ASA in Prevention of Ovarian Cancer (STICs and STONEs)

Official Title

A Randomized Phase II Double-Blind Placebo-Controlled Trial of Acetylsalicylic Acid (ASA) in Prevention of Ovarian Cancer in Women With BRCA 1/2 Mutations (STICs and STONEs)

Summary:

While ASA is not a cancer medication, research suggests that taking ASA reduces the probability of getting many types of cancer because of its anti-inflammatory action. Inflammation in the ovaries during ovulation is thought to contribute to the development of ovarian cancer, and, because ASA is an anti-inflammatory medication, it may help to prevent it.

Trial Description

Primary Outcome:

  • Proportion of pre- & malignant lesions found during prophylactic risk reduction surgery using a stratified Cochran-Mantel-Haenszel test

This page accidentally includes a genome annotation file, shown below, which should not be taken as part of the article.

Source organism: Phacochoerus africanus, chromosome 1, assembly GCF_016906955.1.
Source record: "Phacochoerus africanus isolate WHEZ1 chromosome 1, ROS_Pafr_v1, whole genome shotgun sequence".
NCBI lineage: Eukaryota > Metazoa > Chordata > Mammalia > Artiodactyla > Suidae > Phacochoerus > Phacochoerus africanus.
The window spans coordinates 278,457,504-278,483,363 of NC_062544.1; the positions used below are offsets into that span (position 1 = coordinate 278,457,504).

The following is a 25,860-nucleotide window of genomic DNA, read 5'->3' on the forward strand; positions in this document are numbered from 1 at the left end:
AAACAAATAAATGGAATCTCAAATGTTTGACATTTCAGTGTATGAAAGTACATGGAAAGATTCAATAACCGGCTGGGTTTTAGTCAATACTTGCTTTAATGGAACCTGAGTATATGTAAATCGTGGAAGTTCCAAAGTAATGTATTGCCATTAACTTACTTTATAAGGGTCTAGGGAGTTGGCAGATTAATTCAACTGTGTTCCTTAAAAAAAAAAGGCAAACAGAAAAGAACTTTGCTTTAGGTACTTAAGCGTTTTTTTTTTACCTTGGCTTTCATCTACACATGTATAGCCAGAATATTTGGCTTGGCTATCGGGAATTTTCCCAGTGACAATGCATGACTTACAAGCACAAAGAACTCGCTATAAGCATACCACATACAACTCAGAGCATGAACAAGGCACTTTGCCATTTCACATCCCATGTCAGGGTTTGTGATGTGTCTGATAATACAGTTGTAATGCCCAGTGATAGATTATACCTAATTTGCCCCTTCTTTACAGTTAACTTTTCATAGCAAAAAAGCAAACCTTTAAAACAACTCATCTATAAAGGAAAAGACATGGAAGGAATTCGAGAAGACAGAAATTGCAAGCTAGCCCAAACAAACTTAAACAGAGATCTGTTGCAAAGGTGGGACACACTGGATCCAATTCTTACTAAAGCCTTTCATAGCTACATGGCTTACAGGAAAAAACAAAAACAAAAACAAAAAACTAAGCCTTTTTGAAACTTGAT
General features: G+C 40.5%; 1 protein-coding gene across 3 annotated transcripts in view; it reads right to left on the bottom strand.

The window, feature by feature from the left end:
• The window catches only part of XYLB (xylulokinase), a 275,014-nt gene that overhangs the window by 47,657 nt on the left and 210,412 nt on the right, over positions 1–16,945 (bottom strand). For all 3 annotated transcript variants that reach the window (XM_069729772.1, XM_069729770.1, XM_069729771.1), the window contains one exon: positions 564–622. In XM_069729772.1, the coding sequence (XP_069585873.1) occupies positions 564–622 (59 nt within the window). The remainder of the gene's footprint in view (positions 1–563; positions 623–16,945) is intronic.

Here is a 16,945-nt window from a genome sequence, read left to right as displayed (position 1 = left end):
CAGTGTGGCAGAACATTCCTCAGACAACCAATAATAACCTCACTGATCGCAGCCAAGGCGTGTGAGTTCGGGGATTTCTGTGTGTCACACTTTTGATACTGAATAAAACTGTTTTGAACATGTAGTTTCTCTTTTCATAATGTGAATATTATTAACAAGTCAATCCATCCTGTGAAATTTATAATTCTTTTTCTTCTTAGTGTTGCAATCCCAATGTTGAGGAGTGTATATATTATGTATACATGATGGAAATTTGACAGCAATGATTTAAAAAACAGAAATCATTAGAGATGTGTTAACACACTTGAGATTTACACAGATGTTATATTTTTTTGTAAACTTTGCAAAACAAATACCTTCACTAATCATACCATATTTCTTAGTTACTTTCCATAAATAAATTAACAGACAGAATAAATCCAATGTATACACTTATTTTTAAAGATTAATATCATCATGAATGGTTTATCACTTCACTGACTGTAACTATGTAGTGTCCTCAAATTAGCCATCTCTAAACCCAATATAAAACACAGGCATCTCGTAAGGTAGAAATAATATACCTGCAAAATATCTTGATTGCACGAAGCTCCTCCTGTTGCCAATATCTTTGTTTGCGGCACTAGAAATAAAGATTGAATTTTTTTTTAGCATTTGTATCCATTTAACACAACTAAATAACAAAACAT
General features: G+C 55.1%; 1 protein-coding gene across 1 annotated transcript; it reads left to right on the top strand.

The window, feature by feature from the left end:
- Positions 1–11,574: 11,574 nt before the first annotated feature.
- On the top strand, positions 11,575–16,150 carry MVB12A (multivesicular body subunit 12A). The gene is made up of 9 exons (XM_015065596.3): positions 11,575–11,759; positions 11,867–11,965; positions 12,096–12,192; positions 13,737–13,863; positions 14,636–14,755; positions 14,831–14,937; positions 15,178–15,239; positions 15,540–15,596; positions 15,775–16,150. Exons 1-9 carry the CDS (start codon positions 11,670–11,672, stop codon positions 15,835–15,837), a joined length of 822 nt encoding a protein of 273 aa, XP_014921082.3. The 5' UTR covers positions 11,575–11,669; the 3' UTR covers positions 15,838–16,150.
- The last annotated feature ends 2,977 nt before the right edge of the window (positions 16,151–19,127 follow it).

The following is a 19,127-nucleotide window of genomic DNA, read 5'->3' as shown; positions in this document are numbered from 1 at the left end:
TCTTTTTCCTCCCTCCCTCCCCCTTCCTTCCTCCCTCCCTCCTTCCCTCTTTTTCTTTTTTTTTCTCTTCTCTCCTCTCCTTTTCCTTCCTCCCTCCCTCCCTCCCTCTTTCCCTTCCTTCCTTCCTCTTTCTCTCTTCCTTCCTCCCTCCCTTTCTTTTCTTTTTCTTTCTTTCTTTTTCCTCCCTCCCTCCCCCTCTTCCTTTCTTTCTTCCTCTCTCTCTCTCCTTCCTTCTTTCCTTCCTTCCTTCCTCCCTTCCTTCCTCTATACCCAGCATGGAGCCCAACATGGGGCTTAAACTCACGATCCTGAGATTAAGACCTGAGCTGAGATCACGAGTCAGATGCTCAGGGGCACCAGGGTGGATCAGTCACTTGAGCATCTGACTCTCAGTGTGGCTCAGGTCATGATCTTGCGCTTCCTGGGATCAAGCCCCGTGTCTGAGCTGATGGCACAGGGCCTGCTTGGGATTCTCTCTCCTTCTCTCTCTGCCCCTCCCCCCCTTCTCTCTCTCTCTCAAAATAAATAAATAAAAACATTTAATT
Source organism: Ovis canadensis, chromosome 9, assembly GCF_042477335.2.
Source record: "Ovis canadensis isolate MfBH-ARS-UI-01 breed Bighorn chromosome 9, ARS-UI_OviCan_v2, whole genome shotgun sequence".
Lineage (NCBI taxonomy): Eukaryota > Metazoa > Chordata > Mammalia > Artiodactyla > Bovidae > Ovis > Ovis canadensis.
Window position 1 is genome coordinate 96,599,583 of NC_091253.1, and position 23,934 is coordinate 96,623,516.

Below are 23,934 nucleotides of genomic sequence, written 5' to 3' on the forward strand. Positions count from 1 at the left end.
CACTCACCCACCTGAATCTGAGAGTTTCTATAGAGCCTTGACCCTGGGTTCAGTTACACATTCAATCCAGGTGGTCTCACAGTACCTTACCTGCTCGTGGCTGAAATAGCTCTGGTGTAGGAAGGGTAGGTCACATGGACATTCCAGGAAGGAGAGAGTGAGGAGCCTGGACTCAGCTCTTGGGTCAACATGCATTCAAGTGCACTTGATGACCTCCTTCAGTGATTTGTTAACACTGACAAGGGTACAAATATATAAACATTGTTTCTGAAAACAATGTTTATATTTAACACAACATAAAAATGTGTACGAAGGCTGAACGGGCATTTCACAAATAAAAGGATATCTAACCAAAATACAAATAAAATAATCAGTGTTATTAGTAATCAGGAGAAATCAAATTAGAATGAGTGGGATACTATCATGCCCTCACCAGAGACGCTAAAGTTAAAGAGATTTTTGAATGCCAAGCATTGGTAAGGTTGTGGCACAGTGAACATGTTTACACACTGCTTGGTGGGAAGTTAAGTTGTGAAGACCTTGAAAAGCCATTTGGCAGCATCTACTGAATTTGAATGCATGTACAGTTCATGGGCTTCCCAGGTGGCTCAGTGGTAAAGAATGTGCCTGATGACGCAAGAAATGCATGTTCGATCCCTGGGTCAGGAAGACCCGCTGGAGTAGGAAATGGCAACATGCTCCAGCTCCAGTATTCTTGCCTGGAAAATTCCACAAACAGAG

Secondary Outcome:
  • Acceptance of the ASA intervention from the self-report Credibility/Expectancy Questionnaire
  • Compliance of taking ASA by serum monitoring
The standard or usual treatment for women with a high risk gene mutation, BRCA1 or BRCA2, is to have risk-reducing surgery to remove the fallopian tubes and ovaries (bilateral salpingo-oophorectomy or bilateral salpingectomy inclusive of fimbria) after they have decided not to have more children naturally. Acetylsalicylic Acid (ASA) is a safe, well tolerated drug taken by mouth. ASA has been available for over 100 years and has been used mainly to relieve fever and pain, but also as an anti-inflammatory medication in order to reduce inflammation (swelling).

View this trial on ClinicalTrials.gov

Interested in this trial?

Print this page and take it to your doctor to discuss your eligibilty and treatment options. Only your doctor can refer you to a clinical trial.

Resources

Canadian Cancer Society

These resources are provided in partnership with the Canadian Cancer Society